This approach is called Business Technology Management, or BTM. In the pages that follow, the principles, activities, and governance that make up BTM willunfold to provide the structure and the mindset to help any company in any industry get real business value from IT.

I am not alone in my views on the disconnect, or in my ideas about what's necessary to solve it. Many chief executive officers (CEOs), chief information officers (CIOs), industry gurus and academics—such as the contributors to this book (some of whom have been grappling with the disconnect since the earliest days of IT)—believe that the time has arrived for companies to adopt a structured approach to aligning business and technology.

What's to Come?

Whether you accept this premise or not, one thing is obvious: The approaches that companies have been relying upon to close the disconnect aren't getting the job done. So what needs to be different in the way companies go about solving it?

To answer this crucial question, the approach should follow several guidelines. First, the approach should view the problem primarily from the perspective of the business. IT has a long history of considering itself an island apart from the rest of the enterprise. But, like every other business function, IT should service the bottom line first, and then its own needs. This doesn't mean that IT is only about dollars and cents; one of the biggest mistakes that companies have made in the past is failing to recognize the intangible benefits that can come from IT—benefits such as improved customer relationships and better communication between business units. The people who are most likely to recognize and advocate these benefits are business professionals, since they are often the end-users of technology. It is a mistake not to get this crucial group sufficiently involved in making decisions about how technology can and should impact the business. If IT is to become focused on the business, this trend needs to change.

Second, the approach should focus specifically on the business/technology disconnect, and leave other, more narrowly focused techniques (such as scorecarding or systems design) out of the equation. This means that the solution should zero in on the three key areas that need to be aligned—business, process, and technology—and specifically the connections between them. Often the easiest way to understand this is by forming a picture in your mind similar to what appears in Fig. I.1.

Third, the approach should enable disparate groups of people with different interests, capabilities, and objectives to visualize and communicate about IT. This includes everyone from the CxO suite on down to programmers and developers. To close the disconnect, all of these people need to be on the same page.

Finally, the approach should solve the problem up front, before the disconnect is cast in stone by expensive and irreversible IT implementations. The logical place for this to happen is in the design stage, where disconnects can be diagnosed, examined, and cured—all before the first line of code gets written.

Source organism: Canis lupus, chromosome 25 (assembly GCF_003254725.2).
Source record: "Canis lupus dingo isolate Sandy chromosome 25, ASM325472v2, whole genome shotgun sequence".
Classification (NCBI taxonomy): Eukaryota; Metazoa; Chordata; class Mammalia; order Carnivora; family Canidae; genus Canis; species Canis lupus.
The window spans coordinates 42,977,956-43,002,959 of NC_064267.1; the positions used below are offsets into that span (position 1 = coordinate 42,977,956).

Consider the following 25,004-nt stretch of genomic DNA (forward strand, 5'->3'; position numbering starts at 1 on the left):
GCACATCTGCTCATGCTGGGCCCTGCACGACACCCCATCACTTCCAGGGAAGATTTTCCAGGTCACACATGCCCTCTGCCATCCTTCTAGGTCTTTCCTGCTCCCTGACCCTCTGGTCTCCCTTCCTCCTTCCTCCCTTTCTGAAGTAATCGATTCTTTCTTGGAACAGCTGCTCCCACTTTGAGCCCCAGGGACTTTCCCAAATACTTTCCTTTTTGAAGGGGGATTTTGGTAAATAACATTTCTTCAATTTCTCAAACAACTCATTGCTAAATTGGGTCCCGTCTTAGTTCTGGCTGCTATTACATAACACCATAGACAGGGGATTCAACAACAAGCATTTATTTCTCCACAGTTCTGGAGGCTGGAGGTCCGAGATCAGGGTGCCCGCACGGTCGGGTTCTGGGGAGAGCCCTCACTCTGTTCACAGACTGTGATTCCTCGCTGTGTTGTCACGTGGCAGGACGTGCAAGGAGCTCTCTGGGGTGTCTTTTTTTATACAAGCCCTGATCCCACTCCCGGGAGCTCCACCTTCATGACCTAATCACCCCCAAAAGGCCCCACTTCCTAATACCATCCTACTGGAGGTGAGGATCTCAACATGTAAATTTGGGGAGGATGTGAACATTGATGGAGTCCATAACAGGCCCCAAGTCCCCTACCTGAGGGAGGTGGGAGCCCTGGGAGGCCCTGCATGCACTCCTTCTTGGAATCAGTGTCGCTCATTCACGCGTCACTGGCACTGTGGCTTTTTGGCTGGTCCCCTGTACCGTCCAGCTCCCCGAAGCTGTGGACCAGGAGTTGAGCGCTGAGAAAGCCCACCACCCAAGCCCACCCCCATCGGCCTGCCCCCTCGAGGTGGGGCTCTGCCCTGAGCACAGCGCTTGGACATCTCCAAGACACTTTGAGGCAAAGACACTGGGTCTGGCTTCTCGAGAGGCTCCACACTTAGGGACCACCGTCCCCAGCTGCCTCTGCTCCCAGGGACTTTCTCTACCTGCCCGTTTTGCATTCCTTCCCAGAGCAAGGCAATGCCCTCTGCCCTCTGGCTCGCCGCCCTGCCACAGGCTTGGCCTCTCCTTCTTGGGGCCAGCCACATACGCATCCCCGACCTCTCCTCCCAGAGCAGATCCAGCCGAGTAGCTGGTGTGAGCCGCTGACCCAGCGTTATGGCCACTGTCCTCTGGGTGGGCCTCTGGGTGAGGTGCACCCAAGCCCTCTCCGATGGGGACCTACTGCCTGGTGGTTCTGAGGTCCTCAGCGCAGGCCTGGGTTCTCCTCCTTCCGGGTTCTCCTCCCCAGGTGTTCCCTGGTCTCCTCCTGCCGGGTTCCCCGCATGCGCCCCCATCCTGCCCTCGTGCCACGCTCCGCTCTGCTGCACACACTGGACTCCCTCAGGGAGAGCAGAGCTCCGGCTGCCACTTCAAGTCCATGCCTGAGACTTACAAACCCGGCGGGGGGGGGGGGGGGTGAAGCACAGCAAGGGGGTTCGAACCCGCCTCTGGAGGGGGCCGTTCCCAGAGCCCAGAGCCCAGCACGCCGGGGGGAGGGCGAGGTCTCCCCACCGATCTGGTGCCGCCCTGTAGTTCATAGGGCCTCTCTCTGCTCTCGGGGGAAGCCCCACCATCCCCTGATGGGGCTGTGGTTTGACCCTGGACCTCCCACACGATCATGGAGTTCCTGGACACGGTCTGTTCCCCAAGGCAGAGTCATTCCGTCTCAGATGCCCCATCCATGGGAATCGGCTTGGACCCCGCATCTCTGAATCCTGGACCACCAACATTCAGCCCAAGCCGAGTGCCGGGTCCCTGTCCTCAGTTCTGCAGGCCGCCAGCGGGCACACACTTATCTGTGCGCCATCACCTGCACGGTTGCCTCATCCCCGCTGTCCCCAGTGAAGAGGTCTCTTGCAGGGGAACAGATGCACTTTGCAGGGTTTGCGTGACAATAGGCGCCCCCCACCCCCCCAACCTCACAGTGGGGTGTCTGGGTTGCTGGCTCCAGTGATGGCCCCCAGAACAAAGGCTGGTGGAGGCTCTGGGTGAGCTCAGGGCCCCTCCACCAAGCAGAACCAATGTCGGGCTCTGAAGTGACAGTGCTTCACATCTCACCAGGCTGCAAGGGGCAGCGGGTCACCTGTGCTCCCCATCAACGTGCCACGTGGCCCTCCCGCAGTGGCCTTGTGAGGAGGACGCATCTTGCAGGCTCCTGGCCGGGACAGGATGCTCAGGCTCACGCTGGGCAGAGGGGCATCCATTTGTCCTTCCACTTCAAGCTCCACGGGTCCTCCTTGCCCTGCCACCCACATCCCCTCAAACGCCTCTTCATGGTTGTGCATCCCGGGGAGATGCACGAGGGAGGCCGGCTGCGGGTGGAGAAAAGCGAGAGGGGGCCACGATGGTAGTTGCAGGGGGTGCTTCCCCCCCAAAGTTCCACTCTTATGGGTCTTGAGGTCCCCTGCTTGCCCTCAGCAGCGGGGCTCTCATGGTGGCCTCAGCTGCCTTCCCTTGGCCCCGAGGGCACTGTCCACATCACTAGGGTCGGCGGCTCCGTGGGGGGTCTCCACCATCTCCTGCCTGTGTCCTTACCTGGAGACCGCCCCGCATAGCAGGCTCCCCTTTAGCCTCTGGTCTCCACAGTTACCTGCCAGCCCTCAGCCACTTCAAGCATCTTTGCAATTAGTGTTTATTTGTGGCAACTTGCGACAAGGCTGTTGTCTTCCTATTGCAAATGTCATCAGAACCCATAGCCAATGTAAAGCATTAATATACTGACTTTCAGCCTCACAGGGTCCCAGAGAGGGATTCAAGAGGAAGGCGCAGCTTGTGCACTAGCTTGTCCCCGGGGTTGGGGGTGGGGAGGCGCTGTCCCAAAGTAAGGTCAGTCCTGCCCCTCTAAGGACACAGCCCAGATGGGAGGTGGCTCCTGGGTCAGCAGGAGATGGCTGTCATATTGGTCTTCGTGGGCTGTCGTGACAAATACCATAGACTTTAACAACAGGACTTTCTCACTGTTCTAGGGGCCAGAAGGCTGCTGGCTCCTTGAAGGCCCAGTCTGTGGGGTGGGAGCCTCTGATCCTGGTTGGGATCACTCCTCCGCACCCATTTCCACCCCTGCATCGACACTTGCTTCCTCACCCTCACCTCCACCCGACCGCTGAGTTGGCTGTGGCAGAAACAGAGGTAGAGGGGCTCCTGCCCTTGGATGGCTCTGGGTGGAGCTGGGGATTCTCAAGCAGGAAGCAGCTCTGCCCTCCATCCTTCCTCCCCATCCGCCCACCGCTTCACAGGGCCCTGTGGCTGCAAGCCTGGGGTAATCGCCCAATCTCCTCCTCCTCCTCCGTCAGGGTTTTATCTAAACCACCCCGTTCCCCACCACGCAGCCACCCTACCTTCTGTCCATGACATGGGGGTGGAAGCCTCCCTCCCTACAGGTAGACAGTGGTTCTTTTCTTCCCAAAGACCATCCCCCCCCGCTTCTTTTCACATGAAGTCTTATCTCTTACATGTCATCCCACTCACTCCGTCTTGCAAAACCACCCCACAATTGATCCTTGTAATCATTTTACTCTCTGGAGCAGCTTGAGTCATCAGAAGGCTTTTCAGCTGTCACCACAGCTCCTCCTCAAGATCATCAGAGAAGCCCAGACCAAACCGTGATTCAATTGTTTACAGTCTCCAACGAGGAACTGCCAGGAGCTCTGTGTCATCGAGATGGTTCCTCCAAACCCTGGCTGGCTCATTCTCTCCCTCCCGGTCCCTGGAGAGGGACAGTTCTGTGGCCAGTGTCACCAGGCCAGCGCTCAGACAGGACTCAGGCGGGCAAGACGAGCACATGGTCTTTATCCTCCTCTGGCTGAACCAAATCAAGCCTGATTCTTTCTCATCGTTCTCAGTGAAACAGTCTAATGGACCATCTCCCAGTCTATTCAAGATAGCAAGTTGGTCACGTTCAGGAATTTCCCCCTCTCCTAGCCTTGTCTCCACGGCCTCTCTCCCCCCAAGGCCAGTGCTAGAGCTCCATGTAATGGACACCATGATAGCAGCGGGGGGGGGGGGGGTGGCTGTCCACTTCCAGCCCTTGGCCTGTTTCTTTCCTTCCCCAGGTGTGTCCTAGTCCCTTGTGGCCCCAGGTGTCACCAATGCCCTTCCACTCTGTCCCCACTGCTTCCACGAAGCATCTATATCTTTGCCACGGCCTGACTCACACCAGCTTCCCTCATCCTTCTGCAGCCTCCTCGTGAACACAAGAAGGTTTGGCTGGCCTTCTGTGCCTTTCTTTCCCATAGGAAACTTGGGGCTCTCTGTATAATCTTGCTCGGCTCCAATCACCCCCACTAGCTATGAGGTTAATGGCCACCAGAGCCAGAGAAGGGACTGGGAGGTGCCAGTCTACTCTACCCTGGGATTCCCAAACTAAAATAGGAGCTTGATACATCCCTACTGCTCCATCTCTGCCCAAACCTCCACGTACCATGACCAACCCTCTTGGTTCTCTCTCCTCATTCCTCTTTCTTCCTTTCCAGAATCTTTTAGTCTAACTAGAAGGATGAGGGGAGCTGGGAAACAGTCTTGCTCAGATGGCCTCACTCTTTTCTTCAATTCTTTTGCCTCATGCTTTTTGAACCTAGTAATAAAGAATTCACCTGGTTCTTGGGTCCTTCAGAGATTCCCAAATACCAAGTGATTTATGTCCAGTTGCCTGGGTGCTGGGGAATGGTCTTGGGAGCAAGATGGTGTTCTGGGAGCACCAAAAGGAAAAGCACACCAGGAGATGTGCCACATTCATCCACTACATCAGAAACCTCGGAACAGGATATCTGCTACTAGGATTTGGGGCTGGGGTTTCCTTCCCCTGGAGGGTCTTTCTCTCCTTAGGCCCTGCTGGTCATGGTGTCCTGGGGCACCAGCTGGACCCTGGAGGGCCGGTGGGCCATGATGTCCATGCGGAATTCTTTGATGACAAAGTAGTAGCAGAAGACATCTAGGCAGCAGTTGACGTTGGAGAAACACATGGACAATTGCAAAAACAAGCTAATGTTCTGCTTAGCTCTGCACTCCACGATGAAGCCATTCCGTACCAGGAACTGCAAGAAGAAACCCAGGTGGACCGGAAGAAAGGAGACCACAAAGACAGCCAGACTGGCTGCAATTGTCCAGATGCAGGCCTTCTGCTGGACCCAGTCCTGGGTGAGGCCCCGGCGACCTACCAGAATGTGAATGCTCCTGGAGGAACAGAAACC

Obviously, these guidelines leave a lot of room for interpreting how to go about closing the business/technology disconnect. Filling in these gaps is what The Alignment Effect is all about.

This book begins with Part I: The Business/Technology Disconnect, which introduces the disconnect and uses real-world examples to show the profound effect that it can have upon the enterprise. These examples, which include scenarios from integrated financial systems to human resources to call reporting, illustrate some typical conditions that can result in disconnects, as well as some of the material losses that they can produce. To begin closing the business/technology disconnect, IT departments need to address several emerging challenges. These challenges point to the need for a new approach to align business and technology: the principles, activities, and governance that make up BTM.

Part II: The Principles of BTM examines three underlying principles that must be in place in order to perform BTM. These principles include predictive modeling, which allows project teams to create blueprints that improve design decisions and facilitate alignment; collaborative decision-making, which includes a broad range of stakeholders to make sure that competing needs are balanced; and making knowledge and assets reusable, which maximizes the value of both intellectual and physical capital.

In Part III: The Activities of BTM, we explore business model definition, process optimization, and technology automation—the three activities that companies undertake to align business and technology. The purpose of these activities is to create an end-to-end blueprint of the enterprise architecture that is relevant to a given IT project. In order to create this blueprint, the project team relies on predictive modeling and the other principles of BTM. The activities of BTM begin by capturing a model of the current enterprise architecture, including business, process, and technology. The next step is creating multiple scenario models that correspond with the directions that the project could take. After selecting a final scenario, the final step is implementing the design created in the corresponding model and updating the current model to reflect the changes.